7 March 2020

Youth homelessness is increasingly visible in every town and city in the UK. Walk along any UK high street and you will see the evidence of rough sleeping. Why? Significant changes to housing benefit, alongside the staggering rise in house prices and rents, means homes, particularly in the South East, are increasingly unaffordable. For young people, it’s even worse. 1 in 5 homeless people in the UK are aged 16-24. In the UK, recent research estimates that over 103,000 young people are homeless or at risk of homelessness.* These figures only include young people who have asked their local council for help, so the true figure is likely to be much higher.

The main causes of youth homelessness are varied and complex, but, one issue that has a major impact is family breakdown. Around six in ten young people who come to YMCA YAC (Youth Advice Centre) say they had to leave home because of serious arguments with their parents, or step-parents, and have been told to leave. Others may have faced a situation where it is no longer safe to stay. The frightening reality for many young people is suddenly having nowhere to call home. For a while, they ‘sofa surf’ with friends or family, but ‘favours’ can quickly run out until they find themselves with nowhere else to go.

Teenage years can be tricky for everyone but imagine going through them without a family to fall back on, or a safe place to live? The knock-on effect of not having a stable home, at this crucial time, can be serious and long-lasting. In the worst cases, becoming homeless at a young age leads to a cycle of deprivation which is very difficult to break. The cycle may start with missing school and exams, which in turn affects training and education, leading to lack of self-esteem and mental health issues, which makes finding and keeping employment hard, leading to poverty and so on. For some drink and drugs provides an escape which makes the cycle even harder to break.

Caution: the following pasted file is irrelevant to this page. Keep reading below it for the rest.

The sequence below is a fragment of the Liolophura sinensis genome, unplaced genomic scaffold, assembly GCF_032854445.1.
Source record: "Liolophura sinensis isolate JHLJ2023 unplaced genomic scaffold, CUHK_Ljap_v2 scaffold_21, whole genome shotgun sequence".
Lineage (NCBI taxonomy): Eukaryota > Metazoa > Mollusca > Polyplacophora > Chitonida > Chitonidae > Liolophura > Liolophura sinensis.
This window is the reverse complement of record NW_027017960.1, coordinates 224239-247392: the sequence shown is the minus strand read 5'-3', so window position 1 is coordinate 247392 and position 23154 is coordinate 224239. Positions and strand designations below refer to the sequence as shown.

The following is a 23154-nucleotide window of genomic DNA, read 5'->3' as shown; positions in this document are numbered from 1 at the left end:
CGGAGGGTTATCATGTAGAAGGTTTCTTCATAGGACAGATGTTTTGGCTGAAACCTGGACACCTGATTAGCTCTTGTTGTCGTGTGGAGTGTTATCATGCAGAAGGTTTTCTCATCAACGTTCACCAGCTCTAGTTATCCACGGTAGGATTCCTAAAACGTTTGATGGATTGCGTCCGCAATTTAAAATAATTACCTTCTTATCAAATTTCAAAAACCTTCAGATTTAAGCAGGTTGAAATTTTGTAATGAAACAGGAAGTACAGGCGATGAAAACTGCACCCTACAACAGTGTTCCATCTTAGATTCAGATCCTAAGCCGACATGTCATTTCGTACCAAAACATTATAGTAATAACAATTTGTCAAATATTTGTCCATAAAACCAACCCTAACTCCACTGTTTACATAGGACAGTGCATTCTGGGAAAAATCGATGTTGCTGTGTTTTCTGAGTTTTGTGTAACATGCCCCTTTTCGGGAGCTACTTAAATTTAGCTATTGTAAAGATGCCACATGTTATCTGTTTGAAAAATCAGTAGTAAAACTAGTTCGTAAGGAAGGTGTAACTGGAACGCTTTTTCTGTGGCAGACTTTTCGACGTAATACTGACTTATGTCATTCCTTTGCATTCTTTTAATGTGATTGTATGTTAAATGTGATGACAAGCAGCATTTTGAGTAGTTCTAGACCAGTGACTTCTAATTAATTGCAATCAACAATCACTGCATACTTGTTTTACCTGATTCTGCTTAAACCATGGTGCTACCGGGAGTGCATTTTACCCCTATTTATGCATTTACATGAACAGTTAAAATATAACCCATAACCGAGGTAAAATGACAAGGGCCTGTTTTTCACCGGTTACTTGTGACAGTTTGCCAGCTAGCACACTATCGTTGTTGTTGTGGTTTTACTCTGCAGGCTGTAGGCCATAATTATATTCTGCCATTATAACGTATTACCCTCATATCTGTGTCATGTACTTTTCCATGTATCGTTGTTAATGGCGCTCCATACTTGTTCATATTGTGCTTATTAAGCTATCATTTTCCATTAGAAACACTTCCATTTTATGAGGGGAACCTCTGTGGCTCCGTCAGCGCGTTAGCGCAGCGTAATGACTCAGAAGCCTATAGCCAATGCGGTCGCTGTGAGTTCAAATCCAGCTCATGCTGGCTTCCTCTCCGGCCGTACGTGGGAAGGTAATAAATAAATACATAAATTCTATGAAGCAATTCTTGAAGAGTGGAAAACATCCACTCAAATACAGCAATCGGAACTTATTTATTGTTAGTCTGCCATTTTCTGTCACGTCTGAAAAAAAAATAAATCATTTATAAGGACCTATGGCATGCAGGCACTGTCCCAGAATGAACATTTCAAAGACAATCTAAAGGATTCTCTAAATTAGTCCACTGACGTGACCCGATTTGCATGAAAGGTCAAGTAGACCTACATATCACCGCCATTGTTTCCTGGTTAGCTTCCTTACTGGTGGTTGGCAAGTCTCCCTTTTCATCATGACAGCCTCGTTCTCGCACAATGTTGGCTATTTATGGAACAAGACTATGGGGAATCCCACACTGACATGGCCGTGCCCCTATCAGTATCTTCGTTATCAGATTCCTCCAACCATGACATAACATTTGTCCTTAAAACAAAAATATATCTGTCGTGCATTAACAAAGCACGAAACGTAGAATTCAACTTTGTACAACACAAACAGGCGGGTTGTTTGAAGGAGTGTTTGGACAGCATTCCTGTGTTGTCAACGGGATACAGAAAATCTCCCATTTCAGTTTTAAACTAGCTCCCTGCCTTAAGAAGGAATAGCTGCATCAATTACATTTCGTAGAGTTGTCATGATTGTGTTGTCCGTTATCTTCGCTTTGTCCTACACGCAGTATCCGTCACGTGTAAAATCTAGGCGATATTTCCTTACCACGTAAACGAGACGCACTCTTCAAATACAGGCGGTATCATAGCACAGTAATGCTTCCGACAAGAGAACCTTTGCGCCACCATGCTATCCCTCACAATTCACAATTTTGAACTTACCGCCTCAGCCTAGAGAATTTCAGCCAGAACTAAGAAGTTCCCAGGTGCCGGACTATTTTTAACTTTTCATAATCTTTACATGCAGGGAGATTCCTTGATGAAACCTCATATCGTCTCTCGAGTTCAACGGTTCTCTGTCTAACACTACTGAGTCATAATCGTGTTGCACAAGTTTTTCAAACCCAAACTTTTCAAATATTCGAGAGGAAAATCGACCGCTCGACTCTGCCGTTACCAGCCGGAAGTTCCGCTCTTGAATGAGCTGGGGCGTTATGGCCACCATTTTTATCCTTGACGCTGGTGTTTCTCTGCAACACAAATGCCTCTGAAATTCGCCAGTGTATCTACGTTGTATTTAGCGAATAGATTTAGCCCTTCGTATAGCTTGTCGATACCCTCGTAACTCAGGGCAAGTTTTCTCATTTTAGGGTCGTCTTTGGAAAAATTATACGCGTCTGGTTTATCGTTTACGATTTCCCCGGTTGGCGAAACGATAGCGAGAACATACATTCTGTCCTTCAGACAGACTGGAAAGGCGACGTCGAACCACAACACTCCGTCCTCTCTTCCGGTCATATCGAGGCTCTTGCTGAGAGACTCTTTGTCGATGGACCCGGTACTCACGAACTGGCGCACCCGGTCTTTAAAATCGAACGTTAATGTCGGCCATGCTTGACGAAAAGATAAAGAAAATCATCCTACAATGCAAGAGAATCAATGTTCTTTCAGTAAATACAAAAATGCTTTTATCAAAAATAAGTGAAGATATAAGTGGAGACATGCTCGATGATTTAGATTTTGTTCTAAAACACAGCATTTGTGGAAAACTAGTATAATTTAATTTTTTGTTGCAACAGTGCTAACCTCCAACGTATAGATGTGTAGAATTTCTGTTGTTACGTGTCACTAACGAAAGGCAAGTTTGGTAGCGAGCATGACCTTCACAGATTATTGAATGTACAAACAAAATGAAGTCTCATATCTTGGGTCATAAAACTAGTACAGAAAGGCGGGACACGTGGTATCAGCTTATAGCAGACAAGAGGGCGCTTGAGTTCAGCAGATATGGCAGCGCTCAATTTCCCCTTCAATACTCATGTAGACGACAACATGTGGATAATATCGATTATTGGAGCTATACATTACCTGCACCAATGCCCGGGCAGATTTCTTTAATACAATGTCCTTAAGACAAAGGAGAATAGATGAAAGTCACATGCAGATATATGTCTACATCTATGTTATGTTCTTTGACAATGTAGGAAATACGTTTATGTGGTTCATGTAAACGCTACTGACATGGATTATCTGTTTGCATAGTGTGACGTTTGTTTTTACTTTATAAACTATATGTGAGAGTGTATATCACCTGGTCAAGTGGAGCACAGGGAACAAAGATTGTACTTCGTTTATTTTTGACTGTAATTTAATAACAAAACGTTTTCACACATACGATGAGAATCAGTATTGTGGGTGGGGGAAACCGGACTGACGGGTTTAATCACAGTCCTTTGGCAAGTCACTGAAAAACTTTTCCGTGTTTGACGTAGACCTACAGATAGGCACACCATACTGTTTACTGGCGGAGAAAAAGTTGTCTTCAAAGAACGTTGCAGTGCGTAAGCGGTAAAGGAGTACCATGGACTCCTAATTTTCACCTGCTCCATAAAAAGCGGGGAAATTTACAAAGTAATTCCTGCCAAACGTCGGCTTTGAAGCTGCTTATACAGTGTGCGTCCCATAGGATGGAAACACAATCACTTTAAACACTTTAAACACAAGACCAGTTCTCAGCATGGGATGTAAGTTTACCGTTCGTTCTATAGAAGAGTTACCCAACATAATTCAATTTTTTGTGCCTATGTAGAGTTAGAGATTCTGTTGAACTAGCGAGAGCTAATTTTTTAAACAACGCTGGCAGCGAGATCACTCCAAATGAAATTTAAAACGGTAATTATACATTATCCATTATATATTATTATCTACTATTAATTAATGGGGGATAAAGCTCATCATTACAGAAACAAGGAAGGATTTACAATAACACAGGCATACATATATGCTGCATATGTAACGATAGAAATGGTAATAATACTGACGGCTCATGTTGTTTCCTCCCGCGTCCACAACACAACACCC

Effective, early intervention is essential. That’s where the YMCA steps in. Our primary aim is to prevent any young person from becoming homeless in the first place. YMCA Youth Advice Centre (YAC) is at the front line for young people facing homelessness. Our flagship centre is in Brighton & Hove, but we want to open one in all the towns we work in. Money raised from our fundraising events such as Sleep Easy will help us do this. YAC offers support and advice to young people who are homeless or threatened with homelessness, which includes; assessing needs, securing accommodation in the private rented sector and referrals to specialist housing schemes such as ‘Empty Homes’ and ‘Supported Accommodation’. But, more importantly, it also offers support and advice in many other areas, including family mediation. Last year, 61 families in Brighton took part in our family mediation programme, and of those, 48 stayed together, preventing 48 young people from becoming homeless.

Care Leavers at High Risk of Youth Homelessness